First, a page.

Zinc phosphate as corrosion inhibitive pigment of waterborne epoxy paints used for steel protection
Article publication date: 1 February 2000
Health and safety legislation has forced changes in the type of anticorrosive pigments used in paint formulations, mainly focused on their substitution with different phosphates. The zinc phosphate pigment used with different types of binders has provided contradictory experimental results. In this paper, waterborne anticorrosive paints pigmented with zinc phosphates were studied. The main variables considered were PVC and the anticorrosive pigment content. Accelerated tests (salt spray, humidity chamber, and electrochemical tests) were performed to evaluate the paints’ anticorrosive performance. Good correlation was found using salt spray and impedance tests. From analysis of the time dependence of all the experimental results it was concluded that an efficient steel protection could be obtained using a waterborne epoxy primer pigmented with zinc phosphate. Such protection is attained through the barrier effect afforded by the paint film as well as the precipitation of a pretty stable ferric phosphate layer under the intact and damaged coating areas.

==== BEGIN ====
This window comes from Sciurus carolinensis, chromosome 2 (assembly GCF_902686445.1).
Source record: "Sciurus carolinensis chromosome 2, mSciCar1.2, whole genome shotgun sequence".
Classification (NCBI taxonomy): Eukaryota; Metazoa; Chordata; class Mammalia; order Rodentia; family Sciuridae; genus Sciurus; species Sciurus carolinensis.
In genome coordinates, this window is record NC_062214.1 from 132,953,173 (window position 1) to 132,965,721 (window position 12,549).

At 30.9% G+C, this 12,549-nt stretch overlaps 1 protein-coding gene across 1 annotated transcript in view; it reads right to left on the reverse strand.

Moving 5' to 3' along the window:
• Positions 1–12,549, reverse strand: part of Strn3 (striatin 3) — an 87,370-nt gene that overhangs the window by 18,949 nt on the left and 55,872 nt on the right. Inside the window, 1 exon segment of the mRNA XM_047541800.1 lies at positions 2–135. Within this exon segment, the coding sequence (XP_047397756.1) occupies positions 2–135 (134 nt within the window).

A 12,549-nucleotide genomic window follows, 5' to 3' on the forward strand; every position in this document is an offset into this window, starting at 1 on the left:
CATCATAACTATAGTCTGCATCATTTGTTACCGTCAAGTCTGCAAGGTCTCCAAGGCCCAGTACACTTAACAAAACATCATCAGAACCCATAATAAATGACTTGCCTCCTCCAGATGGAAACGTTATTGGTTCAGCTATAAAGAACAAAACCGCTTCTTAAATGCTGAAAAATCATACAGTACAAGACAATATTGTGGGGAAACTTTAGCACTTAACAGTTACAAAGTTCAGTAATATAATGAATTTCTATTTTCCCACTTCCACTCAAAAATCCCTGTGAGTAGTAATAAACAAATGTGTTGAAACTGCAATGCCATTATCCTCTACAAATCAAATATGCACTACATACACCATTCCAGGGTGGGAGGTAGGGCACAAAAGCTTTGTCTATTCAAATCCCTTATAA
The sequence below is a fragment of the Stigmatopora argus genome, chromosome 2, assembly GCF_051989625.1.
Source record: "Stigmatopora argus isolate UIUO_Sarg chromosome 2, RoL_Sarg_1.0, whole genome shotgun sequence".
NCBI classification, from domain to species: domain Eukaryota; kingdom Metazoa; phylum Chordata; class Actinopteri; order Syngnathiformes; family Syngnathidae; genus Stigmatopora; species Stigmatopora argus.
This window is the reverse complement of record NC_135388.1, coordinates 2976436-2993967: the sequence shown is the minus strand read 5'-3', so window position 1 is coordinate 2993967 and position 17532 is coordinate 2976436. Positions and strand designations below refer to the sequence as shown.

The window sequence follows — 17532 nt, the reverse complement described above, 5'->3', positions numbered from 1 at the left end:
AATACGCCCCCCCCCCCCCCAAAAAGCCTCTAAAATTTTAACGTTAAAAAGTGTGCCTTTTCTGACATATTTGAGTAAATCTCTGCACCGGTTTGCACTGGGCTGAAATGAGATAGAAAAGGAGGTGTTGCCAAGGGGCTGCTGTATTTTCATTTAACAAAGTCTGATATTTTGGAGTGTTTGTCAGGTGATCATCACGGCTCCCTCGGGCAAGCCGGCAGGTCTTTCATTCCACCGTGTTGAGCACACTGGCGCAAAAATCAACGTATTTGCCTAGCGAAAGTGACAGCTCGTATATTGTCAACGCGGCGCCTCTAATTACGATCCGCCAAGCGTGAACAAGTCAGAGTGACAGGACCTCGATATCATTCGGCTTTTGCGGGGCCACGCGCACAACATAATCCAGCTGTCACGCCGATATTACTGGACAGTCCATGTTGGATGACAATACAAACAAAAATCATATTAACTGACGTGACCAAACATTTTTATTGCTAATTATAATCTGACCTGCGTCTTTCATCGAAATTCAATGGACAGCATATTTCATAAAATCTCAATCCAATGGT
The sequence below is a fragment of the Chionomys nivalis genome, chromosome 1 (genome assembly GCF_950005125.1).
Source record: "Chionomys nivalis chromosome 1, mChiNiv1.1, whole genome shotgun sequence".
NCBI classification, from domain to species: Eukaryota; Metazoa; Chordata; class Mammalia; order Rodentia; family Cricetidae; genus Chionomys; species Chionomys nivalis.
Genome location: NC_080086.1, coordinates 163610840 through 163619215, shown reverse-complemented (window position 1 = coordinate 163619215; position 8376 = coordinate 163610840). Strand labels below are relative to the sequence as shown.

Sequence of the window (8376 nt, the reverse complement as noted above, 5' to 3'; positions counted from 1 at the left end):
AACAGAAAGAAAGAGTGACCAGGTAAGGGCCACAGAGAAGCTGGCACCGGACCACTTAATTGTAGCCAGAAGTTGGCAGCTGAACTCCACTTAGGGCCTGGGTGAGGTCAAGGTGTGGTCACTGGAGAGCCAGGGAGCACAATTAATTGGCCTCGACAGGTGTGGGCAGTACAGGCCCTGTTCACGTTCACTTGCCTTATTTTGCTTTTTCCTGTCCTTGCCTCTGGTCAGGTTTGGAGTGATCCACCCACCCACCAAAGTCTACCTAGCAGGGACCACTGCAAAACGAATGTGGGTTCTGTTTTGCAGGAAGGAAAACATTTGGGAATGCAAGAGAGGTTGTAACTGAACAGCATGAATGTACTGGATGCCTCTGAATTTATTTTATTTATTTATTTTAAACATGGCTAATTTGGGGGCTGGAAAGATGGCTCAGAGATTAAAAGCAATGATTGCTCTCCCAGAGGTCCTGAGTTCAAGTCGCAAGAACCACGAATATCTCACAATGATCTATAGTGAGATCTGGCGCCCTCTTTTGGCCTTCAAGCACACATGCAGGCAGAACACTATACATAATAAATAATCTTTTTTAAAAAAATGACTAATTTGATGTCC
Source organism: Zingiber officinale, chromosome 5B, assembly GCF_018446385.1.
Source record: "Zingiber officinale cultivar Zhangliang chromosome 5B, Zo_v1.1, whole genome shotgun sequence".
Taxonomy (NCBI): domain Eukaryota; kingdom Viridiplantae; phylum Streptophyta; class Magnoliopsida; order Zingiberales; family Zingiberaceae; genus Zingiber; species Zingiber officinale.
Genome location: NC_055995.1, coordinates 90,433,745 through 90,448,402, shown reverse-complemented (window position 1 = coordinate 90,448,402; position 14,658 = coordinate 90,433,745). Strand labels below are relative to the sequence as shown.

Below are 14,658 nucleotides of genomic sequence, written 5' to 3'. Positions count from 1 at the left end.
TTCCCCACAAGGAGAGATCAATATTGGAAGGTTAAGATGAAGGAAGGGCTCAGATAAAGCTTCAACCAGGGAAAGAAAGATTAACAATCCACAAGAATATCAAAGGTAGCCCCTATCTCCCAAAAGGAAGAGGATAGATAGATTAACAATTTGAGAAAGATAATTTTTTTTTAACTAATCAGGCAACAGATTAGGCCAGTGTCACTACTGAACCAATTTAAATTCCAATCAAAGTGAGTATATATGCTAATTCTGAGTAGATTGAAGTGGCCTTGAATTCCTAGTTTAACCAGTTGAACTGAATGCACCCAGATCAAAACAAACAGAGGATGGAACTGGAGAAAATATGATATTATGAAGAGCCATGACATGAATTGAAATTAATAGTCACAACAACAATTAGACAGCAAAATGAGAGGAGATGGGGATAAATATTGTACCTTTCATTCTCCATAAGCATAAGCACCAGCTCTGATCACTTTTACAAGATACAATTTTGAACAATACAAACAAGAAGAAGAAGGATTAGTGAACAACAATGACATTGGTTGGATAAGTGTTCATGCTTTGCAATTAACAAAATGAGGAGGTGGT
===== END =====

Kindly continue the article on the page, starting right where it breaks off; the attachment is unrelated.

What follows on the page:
Caprari, J.J., Di Sarli, A.R. and del Amo, B. (2000), "Zinc phosphate as corrosion inhibitive pigment of waterborne epoxy paints used for steel protection", Pigment & Resin Technology, Vol. 29 No. 1, pp. 16-22. https://doi.org/10.1108/03699420010312127
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